"Nature Morte" is the title of a poem written in 1971 by Joseph Brodsky. He and pianist Simon Nabatov were both born in Russia and later resettled in America. Nabatov took the ten-part poem, a rich conjuration of life and death, and wrote what can only be described as an ambitious song cycle, even though the fact that Phil Minton sings it means one must stretch his usual definition of the word "song." Trombonist Nils Wogram and saxophonist Frank Gratkowski (also heard on clarinet, bass clarinet, and flute) complete this impressive quartet. Nature Morte is a work of symbiosis, first between Brodsky's words and Nabatov's music, then between the music and the very talented musicians, the words and Minton's interpretation of them (both intellectual and physical), Minton's interpretation and Nabatov's. One immediately thinks of the singer's Mouthful of Ecstasy, another quartet which rooted in literature (this piece used excerpts from James Joyce's works). But the two pieces stand very much apart: Nature Morte is less improvised, abstract, and arid, a lot more soulful, gentle, and organized. Minton's voice goes from warm ("Part 8") to guttural (his solo at the beginning of "Part 9"). Nabatov's piano provides the backbone of the music, with his complex chords and rhythm patterns framing the songs, while Gratkowski and Wogram dialogue with each other and develop the harmonic contents. A peak is reached in "Part 4," where an insisting motif clashes against Minton's idiosyncratic vocal improvisations. This Nature Morte is a thing of beauty, revealing itself a little more at every listen. Very strongly recommended.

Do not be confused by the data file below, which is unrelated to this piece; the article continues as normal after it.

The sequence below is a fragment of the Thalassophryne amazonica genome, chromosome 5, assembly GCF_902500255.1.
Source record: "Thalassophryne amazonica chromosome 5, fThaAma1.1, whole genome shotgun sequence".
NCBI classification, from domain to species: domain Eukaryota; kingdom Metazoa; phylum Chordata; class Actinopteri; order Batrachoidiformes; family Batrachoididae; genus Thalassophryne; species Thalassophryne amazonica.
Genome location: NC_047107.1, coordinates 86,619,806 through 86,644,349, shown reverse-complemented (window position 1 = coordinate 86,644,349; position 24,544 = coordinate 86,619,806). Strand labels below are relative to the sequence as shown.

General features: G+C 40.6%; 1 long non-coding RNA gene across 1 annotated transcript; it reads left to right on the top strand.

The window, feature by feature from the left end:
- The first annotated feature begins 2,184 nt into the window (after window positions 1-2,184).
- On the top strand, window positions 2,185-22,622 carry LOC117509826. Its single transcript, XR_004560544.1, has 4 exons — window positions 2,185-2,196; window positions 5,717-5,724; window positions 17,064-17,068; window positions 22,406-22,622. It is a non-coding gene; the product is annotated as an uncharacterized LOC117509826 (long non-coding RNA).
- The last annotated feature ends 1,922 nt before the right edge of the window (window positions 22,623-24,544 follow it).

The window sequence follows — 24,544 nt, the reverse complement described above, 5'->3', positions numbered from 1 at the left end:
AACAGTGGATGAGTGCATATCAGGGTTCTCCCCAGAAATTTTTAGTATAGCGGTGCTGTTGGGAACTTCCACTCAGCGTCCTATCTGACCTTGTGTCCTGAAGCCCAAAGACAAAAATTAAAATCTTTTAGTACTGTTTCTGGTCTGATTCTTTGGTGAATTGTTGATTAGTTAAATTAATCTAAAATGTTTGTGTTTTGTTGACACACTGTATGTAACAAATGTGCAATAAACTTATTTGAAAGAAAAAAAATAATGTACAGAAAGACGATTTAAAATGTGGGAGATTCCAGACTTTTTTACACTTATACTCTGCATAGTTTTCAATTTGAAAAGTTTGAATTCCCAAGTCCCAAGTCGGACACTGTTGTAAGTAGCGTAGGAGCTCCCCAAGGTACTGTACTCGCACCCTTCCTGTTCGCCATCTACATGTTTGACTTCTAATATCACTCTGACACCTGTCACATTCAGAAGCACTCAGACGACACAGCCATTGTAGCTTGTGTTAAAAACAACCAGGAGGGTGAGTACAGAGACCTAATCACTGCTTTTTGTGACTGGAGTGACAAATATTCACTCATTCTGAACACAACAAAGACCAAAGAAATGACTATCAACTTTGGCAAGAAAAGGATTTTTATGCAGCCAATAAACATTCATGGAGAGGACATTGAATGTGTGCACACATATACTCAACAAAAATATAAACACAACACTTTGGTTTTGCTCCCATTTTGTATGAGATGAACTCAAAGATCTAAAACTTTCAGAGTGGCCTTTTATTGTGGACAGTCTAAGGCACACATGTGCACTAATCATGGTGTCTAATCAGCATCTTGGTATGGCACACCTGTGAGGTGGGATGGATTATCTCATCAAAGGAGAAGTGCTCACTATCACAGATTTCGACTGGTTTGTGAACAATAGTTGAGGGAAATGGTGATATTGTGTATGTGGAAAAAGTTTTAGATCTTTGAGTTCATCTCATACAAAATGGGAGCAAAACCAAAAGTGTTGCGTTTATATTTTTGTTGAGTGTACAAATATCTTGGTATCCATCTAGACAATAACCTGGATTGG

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AllMusic Review by François Couture